Everyday Activist… Radically Reduce your Car-bon Emissions.

There’s a lot of pressure on our government in Australia to do something urgently about climate change. And of course, they must do something, but I have a more important question right now. What are YOU doing? How are YOU changing the way you live every day to directly address this global catastrophe? To put it bluntly, this is the world WE built and so, it is also the world WE must rebuild. We can’t expect our government to make radical changes if we won’t.

Watch this truth bomb from Jean Palutikof on ABC News. Yowser!

I’m staying hopeful about our future by taking everyday actions to reduce my own impact. Hell, I’m no Little Miss Perfect. It’s about progress not perfection.

To take the gloom and doom out of it all, I’ve turned it into a game. I’m creating a list of 101 everyday acts I’m personally taking and writing about them. Some acts on the list are a big deal, others not so big. Some actions are not even about reducing our footprint, they’re just about doing good things for others, which is what Everyday Activists* is all about. Please share your everyday acts with me so I can share them in future posts.

One action I took this month, was to radically reduce my car-bon emissions by selling my car and buying an electric bike. This was a biggie for me because I loved my little car and I’d come to depend on it (probably way too much).

My friend Deb and I were both fortunate enough to get our hands on the Aldi e-bike. We must have found the last two in Australia! This bike truly makes me feel like I belong on the streets of Copenhagen. (And no, Aldi is not sponsoring this post.)

In 28 days, I’ve ridden 133 km’s and the battery has been recharged at home with renewable energy. I’m not sure what car-bon emissions that has already eliminated and I’m trying to find out how to calculate that. (Any pointers are welcome).

Why an e-bike and not a good-old-fashioned push-bike you might ask? Well, I’ve always been nervous to take new paths or ride long distances on a push-bike when not knowing the terrain. It’s also harder to carry heavy weights like groceries. The e-bike has given me more freedom to explore and I now have saddle-bags that take up to 25kg’s.

Of course, there will be times I’ll need a car. Deb has agreed to share hers and there is Car Next Door and GoGet in my neighbourhood and of course Melbourne has a brilliant public transport system and the car-ride service Shebah. So, in all, it feels like all my transport needs are covered.

Interestingly, I’m writing this in the beautiful beach-side town of Robe, South Australia (pictured below), a six-hour drive from Melbourne. I mentioned to my neighbour Marion that I’d just said goodbye to my car and I now had to rent a car to go on holiday. She immediately offered me hers as she wasn’t using it and liked the idea of the extra cash. I could easily slip my bike in the car which I could never have done in mine. At Robe, the car has laid idle while I’ve explored the town and beach on bike.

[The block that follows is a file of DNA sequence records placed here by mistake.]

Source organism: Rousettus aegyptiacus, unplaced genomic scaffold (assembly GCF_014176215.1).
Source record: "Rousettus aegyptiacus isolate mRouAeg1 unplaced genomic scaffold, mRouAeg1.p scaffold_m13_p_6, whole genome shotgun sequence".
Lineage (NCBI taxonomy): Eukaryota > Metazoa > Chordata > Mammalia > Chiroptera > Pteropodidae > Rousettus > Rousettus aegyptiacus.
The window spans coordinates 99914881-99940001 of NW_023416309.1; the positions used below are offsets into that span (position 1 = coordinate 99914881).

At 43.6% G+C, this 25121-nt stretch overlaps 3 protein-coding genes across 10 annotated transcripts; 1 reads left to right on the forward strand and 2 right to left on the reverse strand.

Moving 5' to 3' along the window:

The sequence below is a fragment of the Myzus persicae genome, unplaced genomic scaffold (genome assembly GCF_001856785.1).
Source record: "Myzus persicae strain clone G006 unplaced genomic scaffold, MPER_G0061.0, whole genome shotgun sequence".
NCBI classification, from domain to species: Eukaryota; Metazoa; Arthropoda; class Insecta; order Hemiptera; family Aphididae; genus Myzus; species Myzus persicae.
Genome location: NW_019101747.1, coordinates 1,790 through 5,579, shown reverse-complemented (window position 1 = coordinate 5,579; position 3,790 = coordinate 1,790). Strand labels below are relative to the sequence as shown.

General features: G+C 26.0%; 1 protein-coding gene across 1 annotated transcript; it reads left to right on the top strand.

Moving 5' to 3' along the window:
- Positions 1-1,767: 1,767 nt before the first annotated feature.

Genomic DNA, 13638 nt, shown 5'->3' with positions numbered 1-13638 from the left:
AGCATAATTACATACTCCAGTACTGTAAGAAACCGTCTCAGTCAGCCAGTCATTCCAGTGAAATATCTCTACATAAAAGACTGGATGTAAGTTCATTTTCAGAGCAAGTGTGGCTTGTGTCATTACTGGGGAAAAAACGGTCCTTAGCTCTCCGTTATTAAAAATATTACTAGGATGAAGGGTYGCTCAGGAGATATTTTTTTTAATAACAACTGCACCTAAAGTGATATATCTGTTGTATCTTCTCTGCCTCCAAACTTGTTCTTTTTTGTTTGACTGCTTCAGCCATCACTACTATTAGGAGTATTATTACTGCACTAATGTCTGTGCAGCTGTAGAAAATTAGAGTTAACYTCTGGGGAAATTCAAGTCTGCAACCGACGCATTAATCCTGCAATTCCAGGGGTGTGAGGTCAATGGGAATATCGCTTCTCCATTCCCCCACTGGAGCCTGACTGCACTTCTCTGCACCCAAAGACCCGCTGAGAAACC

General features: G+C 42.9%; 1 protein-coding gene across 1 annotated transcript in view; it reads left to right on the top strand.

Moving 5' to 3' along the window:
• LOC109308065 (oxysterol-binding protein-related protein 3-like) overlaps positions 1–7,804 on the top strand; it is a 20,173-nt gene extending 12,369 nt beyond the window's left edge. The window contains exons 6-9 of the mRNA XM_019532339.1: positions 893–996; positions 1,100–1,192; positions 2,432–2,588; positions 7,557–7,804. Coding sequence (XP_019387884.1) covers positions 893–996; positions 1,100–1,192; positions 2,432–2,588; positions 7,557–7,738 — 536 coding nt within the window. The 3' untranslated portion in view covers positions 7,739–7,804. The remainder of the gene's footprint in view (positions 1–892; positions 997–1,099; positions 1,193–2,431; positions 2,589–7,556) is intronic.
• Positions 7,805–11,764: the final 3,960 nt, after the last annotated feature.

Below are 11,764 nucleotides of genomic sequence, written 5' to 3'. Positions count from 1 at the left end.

Something that has weighed on my mind however, is whether this bike was made ethically or whether I should have bought a second-hand e-bike or one made locally? I’ll be honest and admit I could have done more research. As I said in the beginning, I’m no Little Miss Perfect. If you have ideas on how I might have done better, I’m all ears.

I realise my approach to reducing my car-bon emissions is not possible for everyone, but there are still many things you could do. If your family has two cars, why not reduce that to one? If you drive a big car, why not downsize to a small one? If you have the means, why not buy an electric car? Walk. Ride. Car-share. Car-pool. Take public transport. There are so many options. What action will you take today to radically reduce your car-bon emissions?

Stay tuned for everyday action #2 soon.

With love



*Everyday activists are the grassroots people in the world making change one person and one community at a time. They’re not the ones with big names, big pockets and big pulling-power. They’re everyday people following their calling, doing work that matters and taking action every single day to do good for humanity and the planet.

Carolyn Tate is the author of Everyday Activists and The Purpose Project. She’s passionate about bringing purpose and meaning to everyday life for everyday people in the workplace. Find out more about her work on LinkedIn and website.

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